Sherman Cup and Davison Shield Cross Country Race, Temple Park, South Shields on Sat 12th February.

What a strong cold wind there was! Too windy to fly the Striders flag on the Stridermobile on the way there. The inflatable-poled Striders tent had bent legs the whole time from the wind but did stay up! This cross country race was unusual in that there were no packs. There was the women’s race then the men’s. The course was round the large grassy Temple Park. It was bumpy, a few small hills but mostly flat. (Although this doesn’t mean easier of course, when running flat out anything is challenging!) Areas of bush and small trees provided shelter in parts, then there was a large expanse at the end of the park completely exposed to the wind, which was a challenge to run in. It was a fun community day out with good spirits, cheering and post-run cake all around. Men and Women Striders put in a strong performance. The men’s vet team came first! Stephen Jackson came third! So well done to all that attended. Thanks to Phil Ray, Sophie Dennis and Steph Greenwell and others for supporting, it was really appreciated.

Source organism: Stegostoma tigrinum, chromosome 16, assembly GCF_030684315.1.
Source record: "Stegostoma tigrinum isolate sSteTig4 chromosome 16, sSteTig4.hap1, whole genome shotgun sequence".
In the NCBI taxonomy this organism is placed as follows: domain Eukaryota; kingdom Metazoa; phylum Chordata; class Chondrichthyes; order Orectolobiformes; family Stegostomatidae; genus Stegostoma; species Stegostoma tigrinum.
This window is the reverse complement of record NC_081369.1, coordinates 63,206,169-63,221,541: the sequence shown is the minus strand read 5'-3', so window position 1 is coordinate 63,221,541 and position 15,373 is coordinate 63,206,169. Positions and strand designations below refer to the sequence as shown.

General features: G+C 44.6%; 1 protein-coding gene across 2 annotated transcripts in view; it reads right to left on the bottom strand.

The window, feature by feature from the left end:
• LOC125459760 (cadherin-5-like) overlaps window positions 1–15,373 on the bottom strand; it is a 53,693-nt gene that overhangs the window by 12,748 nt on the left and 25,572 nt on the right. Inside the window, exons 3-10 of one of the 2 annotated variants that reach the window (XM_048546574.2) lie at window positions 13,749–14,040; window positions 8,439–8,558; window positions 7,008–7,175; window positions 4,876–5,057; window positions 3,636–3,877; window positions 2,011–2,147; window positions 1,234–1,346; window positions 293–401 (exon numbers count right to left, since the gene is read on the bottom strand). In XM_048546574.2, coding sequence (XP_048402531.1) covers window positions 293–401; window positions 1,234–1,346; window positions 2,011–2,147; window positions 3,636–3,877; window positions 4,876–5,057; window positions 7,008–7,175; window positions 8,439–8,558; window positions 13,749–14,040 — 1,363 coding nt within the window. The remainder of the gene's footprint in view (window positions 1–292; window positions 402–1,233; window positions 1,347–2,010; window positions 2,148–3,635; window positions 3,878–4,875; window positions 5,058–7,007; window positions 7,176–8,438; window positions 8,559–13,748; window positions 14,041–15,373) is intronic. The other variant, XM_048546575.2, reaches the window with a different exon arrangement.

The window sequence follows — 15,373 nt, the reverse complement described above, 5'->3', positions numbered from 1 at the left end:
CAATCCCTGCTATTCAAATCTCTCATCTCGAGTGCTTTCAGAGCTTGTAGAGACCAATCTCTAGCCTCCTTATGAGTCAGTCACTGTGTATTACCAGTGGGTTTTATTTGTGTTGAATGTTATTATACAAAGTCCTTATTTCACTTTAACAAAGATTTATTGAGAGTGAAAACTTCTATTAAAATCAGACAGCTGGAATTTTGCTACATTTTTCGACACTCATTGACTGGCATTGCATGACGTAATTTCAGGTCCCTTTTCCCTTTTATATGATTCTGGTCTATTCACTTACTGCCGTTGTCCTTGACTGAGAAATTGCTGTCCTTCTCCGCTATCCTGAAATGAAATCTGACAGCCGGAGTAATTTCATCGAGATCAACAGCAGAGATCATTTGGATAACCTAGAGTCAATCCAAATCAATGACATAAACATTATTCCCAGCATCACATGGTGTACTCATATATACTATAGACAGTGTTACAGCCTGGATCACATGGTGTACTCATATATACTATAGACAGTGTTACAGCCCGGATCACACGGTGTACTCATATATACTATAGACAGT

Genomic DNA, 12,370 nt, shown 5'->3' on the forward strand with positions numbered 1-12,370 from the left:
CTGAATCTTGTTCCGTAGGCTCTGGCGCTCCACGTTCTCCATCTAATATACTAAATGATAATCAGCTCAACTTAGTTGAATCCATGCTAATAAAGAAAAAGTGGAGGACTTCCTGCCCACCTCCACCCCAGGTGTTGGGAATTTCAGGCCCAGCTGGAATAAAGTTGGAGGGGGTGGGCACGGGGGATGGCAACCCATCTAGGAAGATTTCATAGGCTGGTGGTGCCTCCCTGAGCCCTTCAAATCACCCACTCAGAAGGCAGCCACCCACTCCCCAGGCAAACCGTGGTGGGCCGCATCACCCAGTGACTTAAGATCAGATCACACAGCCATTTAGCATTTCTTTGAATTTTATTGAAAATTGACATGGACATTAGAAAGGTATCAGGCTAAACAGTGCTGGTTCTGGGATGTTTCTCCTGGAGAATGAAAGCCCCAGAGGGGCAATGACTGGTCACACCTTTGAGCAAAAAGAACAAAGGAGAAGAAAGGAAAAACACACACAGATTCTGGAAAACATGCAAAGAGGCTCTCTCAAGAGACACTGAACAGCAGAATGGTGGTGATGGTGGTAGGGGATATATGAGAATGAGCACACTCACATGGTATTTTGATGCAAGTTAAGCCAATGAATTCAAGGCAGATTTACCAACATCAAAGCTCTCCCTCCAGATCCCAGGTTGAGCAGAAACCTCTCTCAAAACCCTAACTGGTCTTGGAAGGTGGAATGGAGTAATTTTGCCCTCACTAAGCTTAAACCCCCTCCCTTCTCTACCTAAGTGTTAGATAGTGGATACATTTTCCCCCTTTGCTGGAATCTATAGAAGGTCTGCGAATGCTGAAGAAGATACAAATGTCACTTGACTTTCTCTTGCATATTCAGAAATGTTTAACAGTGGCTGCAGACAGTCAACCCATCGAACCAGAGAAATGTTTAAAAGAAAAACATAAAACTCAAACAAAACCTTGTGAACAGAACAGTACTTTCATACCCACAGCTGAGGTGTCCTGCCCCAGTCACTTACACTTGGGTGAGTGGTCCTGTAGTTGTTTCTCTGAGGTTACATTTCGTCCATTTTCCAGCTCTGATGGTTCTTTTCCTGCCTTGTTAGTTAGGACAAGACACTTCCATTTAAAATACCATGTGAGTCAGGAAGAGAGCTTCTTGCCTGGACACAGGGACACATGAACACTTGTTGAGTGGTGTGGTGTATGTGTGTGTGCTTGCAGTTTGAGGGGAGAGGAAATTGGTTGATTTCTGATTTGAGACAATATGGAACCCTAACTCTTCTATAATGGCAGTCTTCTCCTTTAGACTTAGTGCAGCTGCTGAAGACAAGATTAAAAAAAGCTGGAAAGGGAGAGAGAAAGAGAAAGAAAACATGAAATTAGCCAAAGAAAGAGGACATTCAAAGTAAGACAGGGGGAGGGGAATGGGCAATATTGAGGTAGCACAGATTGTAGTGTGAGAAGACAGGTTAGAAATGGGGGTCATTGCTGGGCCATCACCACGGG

Hetton Lyons Relays on Saturday 19th February.

Fantastic running by 31 Striders! Well done to you all.